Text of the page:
Bile acid sequestrants for high cholesterol

Examples

Generic Name Brand Name
cholestyramine Questran
colesevelam Welchol
colestipol hydrochloride Colestid

Sequestrants are sometimes called bile acid resins or gels.

How It Works

Sequestrants bind to bile acids in the intestine and prevent them from being reabsorbed into the blood. The liver then produces more bile to replace the bile that has been lost. Because the body needs cholesterol to make bile, the liver uses up the cholesterol in the blood, which reduces the amount of LDL cholesterol circulating in the blood.

Some of these medicines are a powder that you mix with water, fruit juice, or milk (mixing them with carbonated beverages causes belching). The powder can also be mixed with foods such as applesauce, soup, canned pears, or peaches.

Some of these medicines come in tablet form.

Why It Is Used

Low doses of these medicines may be prescribed, along with dietary therapy, to lower LDL cholesterol in people who have high cholesterol and known heart disease or in people who are at high risk for heart disease.

For people who have very high cholesterol levels (over 240 mg/dL or 6.21 mmol/L), these drugs also may be prescribed in combination with medicines called statins.

People who have the following conditions should not take sequestrants:

  • High triglycerides (more than 200 mg/dL)
  • Familial dysbetalipoproteinemia (a rare form of lipid disorder)
  • Severe constipation (sequestrants make constipation worse)

How Well It Works

Bile acid sequestrants:

  • Reduce LDL cholesterol by 15% to 30%.1
  • Raise HDL cholesterol by 3% to 5%.1
  • May increase triglycerides, so you should not take these medicines if your triglyceride levels are above 300 mg/dL.1

Side Effects

Bile acid sequestrants are considered safe for long-term use.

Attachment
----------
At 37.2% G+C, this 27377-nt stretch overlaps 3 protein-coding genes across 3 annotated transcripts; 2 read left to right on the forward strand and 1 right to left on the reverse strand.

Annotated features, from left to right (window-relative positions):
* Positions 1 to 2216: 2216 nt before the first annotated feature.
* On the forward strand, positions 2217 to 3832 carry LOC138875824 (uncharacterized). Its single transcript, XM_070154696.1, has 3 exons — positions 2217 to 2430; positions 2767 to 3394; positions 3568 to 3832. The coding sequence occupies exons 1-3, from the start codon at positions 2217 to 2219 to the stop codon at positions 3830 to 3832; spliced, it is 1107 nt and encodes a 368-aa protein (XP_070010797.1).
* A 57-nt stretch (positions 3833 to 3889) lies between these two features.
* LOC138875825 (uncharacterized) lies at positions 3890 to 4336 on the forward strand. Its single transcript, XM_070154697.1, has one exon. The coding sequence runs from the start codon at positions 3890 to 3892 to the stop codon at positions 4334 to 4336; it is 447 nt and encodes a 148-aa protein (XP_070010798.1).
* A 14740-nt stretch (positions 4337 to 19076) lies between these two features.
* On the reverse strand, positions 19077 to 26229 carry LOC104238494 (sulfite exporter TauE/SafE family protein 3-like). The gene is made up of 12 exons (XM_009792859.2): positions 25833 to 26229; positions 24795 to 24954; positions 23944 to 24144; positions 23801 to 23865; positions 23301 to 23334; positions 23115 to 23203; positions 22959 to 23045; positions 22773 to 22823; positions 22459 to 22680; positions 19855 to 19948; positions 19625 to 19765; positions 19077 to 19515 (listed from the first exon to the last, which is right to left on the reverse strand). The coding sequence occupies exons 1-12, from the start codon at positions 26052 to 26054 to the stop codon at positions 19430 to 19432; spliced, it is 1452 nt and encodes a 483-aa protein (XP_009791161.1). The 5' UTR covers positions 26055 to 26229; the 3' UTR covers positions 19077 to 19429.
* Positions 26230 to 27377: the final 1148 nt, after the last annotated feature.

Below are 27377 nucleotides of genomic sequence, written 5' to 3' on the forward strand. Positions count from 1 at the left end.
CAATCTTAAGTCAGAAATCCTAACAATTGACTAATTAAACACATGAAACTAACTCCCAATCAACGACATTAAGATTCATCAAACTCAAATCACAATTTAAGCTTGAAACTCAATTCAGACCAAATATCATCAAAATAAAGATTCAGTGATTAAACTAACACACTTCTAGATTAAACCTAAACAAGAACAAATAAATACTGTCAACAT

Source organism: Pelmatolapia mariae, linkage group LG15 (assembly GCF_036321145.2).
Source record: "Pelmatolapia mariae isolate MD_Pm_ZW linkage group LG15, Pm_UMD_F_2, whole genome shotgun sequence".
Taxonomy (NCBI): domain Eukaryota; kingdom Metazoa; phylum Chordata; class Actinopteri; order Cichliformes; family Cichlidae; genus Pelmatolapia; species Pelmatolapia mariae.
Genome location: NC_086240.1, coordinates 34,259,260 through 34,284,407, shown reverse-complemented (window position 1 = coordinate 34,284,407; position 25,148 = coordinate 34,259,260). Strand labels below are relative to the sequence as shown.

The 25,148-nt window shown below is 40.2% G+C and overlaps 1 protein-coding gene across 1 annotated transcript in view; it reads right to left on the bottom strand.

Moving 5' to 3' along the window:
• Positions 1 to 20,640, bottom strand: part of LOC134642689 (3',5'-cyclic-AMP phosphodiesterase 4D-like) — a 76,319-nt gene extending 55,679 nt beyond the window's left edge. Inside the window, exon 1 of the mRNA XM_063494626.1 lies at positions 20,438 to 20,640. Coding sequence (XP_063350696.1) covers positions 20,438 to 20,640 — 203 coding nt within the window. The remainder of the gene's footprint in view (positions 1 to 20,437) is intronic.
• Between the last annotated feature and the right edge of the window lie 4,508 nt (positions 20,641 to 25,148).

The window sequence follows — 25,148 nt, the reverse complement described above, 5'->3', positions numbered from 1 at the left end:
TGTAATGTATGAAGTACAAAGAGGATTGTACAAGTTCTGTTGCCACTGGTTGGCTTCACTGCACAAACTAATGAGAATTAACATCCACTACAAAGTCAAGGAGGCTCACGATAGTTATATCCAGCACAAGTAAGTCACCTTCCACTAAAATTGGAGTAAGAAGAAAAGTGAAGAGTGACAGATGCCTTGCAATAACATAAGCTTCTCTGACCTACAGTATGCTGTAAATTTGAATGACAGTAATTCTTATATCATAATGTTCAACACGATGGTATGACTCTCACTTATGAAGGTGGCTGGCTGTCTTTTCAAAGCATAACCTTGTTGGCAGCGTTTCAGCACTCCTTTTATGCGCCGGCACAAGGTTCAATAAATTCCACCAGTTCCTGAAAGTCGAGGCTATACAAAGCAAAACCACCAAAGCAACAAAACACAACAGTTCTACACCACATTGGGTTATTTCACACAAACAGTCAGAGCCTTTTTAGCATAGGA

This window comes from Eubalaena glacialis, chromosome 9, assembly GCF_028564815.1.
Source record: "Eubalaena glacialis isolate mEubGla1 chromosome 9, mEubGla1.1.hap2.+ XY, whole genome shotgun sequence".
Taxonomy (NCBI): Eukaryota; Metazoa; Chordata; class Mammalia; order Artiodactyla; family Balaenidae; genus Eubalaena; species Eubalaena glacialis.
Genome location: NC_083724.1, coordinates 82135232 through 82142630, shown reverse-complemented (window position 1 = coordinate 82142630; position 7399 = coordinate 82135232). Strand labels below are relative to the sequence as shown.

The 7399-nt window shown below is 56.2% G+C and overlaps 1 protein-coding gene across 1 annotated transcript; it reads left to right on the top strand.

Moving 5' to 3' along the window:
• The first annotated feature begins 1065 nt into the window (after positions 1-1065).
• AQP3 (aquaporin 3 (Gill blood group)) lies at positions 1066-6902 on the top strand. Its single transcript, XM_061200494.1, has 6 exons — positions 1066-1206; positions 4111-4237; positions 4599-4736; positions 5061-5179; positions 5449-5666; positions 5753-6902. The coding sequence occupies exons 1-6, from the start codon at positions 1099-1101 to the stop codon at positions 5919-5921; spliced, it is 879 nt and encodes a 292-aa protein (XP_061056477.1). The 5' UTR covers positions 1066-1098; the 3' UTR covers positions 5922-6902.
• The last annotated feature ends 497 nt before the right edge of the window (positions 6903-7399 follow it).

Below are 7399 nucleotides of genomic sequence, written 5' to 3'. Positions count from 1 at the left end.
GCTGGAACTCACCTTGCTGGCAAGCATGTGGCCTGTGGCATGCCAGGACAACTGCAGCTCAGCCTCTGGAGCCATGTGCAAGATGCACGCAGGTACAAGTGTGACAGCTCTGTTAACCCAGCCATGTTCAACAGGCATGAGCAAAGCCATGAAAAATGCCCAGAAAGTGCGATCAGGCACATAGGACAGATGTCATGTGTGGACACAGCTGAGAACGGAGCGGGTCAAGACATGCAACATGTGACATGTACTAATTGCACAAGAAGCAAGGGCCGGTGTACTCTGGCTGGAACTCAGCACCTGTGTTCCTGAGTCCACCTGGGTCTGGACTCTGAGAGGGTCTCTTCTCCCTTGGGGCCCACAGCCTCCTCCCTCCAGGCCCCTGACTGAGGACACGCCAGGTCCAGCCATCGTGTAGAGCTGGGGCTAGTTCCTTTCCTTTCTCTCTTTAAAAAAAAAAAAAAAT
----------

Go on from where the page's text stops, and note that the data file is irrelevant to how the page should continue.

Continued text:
• The most common side effects are constipation, bloating, fullness, nausea, and gas.
  • Starting with a single daily dose and gradually adding doses as needed is a good way to find the dose level that minimizes these common side effects. Mixing the powdered forms of these drugs with fiber laxatives (such as Citrucel or Metamucil) may help constipation problems. Some doctors believe combining Metamucil with bile acid sequestrants may help lower LDL cholesterol.

See Drug Reference for a full list of side effects. (Drug Reference is not available in all systems.)

What To Think About

Bile acid sequestrants may interfere with the absorption of other drugs and vitamins. Tell your doctor what other medicines you take, including nonprescription medicines.

Other medicines should be taken 1 hour before or 4 hours after sequestrants. But bile acid sequestrants may be beneficial when combined with statins. If you need to take antibiotics for an infection, ask your doctor whether you should stop taking the bile acid sequestrant until you have finished the course of antibiotics.

Some people do not like the taste or texture of the sequestrants. Mixing the medicine in foods like applesauce, soup, canned pears, or peaches, instead of mixing it in a beverage, may help.

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References

Citations

  1. Grundy SM, et al. (2001). Executive summary of the third report of the National Cholesterol Education Program (NCEP) Expert Panel on Detection, Evaluation, and Treatment of High Blood Cholesterol in Adults (Adult Treatment Panel III). JAMA, 285(19): 2486–2497.

Last Updated: July 11, 2008

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